You have to move, she told her unresponsive body. The icy wind, now unimpeded by the shattered windshield, blew angrily through the cockpit. She imagined it talking to her. You hid from me for a while, but I've got you now, it shrieked.
Lena brought one shaking hand over to the catch that would release her from her restraints. "Shut up," she told the empty air, and dropped. Her impact made the broken glass scattered along the ground tinkle lightly, making a sound like mocking laughter. She winced, both from the pain in her legs and from overwhelming hopelessness. Where the hell was she, anyway? Out of the corner of her eye she noticed the letter that she had been ordered to deliver lying flat on the floor, seemingly untouched. It took her several tries to pick it up, smearing the beautiful envelope with the blood that stained her hands.
Somehow, she managed to stumble out of the awkwardly angled exit hatch and out into the storm, gripping the letter tightly in her hands. Lena surveyed the area anxiously, looking for a cave or somewhere else nearby where she could take shelter. No luck. By the gift of Obhras or some freak chance she'd crashed on a long, fairly wide ledge against the mountainside, which was slick with frozen snow. There were no visible openings into the cliff face, and she didn't think she had the strength to crawl along the edge long enough to find one.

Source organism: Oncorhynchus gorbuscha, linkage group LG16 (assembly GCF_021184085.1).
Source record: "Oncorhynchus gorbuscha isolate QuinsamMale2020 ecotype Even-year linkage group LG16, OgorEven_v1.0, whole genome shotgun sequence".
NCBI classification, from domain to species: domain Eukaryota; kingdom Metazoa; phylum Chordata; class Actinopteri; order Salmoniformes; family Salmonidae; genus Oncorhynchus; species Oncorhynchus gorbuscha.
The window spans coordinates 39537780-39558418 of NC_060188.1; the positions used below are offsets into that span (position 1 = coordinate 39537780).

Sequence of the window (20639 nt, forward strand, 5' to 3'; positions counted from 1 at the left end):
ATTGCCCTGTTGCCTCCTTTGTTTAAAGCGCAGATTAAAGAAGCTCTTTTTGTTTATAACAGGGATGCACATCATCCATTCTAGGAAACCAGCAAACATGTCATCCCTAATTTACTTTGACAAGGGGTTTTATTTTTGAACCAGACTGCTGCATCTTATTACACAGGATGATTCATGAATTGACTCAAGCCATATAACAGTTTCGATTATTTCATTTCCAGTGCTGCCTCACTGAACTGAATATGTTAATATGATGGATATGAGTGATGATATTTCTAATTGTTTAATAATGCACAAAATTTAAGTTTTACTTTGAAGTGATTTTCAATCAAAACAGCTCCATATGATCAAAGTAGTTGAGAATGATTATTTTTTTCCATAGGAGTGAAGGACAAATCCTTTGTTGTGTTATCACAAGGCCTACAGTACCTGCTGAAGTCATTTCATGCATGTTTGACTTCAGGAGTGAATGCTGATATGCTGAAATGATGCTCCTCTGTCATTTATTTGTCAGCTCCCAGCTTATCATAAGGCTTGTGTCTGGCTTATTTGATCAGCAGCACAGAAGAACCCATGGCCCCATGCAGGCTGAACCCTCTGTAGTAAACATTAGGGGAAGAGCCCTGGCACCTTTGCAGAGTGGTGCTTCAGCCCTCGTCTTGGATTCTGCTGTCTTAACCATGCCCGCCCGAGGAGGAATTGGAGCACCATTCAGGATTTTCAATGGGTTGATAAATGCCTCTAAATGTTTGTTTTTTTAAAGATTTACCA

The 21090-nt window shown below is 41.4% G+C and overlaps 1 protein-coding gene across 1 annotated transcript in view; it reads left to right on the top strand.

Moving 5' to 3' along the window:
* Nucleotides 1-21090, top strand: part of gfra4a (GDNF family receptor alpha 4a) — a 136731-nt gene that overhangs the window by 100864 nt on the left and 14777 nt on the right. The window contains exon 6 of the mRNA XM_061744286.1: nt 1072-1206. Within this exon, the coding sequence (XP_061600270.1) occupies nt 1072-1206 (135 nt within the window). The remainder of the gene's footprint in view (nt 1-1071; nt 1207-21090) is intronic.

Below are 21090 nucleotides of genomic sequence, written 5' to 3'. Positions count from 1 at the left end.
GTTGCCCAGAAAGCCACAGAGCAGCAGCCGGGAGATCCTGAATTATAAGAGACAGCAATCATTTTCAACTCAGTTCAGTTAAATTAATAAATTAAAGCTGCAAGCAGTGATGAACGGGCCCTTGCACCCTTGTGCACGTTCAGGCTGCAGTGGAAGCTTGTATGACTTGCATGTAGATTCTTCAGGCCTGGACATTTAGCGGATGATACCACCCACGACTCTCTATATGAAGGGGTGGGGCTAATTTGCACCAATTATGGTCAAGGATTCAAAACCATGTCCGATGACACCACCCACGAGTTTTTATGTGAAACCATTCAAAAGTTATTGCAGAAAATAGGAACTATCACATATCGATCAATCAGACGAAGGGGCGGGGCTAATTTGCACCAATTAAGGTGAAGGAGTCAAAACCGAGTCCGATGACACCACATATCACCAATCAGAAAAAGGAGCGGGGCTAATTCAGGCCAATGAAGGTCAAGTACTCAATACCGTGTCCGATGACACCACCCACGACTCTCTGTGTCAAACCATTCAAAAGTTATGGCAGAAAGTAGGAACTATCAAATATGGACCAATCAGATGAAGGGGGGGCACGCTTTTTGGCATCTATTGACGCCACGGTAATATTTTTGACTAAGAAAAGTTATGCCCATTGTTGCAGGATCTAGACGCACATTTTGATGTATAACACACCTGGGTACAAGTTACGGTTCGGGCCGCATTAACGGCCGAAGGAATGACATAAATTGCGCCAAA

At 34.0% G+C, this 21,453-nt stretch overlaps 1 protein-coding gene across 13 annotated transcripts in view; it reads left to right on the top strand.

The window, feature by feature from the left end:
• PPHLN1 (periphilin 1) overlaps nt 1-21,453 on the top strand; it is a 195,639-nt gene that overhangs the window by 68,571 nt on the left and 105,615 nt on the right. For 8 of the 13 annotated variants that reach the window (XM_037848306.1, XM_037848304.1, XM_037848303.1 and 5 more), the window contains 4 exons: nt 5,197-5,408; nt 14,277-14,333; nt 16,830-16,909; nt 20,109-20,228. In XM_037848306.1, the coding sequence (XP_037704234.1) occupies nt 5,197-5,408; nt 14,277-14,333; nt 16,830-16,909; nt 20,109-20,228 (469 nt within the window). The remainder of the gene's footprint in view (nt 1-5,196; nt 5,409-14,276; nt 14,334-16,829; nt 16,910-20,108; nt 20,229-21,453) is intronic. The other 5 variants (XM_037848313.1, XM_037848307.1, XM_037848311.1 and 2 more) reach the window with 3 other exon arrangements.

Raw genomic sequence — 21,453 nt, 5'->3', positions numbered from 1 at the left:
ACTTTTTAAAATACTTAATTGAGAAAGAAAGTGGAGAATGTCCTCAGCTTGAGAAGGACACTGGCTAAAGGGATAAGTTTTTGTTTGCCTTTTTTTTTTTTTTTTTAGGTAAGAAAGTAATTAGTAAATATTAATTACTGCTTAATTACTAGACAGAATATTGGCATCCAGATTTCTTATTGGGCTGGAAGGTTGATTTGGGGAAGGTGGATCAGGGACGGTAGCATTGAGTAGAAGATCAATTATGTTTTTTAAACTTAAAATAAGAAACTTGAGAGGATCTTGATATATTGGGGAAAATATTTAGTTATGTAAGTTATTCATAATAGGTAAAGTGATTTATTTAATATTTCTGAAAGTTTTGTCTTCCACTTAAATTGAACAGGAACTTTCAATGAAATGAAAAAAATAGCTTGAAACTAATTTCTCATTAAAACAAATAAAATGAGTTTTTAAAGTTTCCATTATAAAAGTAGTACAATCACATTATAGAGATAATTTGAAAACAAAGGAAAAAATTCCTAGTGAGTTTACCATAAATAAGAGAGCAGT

The snow continued to fall, even more heavily than before, covering Lena in a soft white blanket that obscured her features and drained her of her motivation. Her wounds had ceased to hurt, leaving behind only a dull ache. Her eyelashes, which were heavy with frozen crystals, began to close, and she slipped quietly into silence.